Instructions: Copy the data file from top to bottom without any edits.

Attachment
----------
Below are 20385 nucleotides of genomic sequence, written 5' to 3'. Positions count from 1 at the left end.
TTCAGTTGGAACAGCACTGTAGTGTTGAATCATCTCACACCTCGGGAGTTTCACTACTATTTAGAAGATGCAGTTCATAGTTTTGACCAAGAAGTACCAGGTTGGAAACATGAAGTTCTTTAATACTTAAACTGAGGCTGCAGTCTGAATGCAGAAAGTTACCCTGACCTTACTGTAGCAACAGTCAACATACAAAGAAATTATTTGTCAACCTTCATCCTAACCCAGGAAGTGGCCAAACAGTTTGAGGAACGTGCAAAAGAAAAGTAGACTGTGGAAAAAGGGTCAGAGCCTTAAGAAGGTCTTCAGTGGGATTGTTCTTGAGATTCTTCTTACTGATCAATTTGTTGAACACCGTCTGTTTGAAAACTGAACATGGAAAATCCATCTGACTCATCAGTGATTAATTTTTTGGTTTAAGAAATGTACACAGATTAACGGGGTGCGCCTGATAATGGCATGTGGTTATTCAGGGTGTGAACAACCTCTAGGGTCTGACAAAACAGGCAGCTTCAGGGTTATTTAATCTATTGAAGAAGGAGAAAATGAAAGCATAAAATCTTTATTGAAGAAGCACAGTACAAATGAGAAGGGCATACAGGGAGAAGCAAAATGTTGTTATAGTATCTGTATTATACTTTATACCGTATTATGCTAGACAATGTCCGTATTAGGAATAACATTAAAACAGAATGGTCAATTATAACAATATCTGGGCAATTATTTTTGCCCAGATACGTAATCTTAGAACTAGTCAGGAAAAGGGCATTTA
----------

Below are 20385 nucleotides of genomic sequence, written 5' to 3'. Positions count from 1 at the left end.
TTCAGTTGGAACAGCACTGTAGTGTTGAATCATCTCACACCTCGGGAGTTTCACTACTATTTAGAAGATGCAGTTCATAGTTTTGACCAAGAAGTACCAGGTTGGAAACATGAAGTTCTTTAATACTTAAACTGAGGCTGCAGTCTGAATGCAGAAAGTTACCCTGACCTTACTGTAGCAACAGTCAACATACAAAGAAATTATTTGTCAACCTTCATCCTAACCCAGGAAGTGGCCAAACAGTTTGAGGAACGTGCAAAAGAAAAGTAGACTGTGGAAAAAGGGTCAGAGCCTTAAGAAGGTCTTCAGTGGGATTGTTCTTGAGATTCTTCTTACTGATCAATTTGTTGAACACCGTCTGTTTGAAAACTGAACATGGAAAATCCATCTGACTCATCAGTGATTAATTTTTTGGTTTAAGAAATGTACACAGATTAACGGGGTGCGCCTGATAATGGCATGTGGTTATTCAGGGTGTGAACAACCTCTAGGGTCTGACAAAACAGGCAGCTTCAGGGTTATTTAATCTATTGAAGAAGGAGAAAATGAAAGCATAAAATCTTTATTGAAGAAGCACAGTACAAATGAGAAGGGCATACAGGGAGAAGCAAAATGTTGTTATAGTATCTGTATTATACTTTATACCGTATTATGCTAGACAATGTCCGTATTAGGAATAACATTAAAACAGAATGGTCAATTATAACAATATCTGGGCAATTATTTTTGCCCAGATACGTAATCTTAGAACTAGTCAGGAAAAGGGCATTTA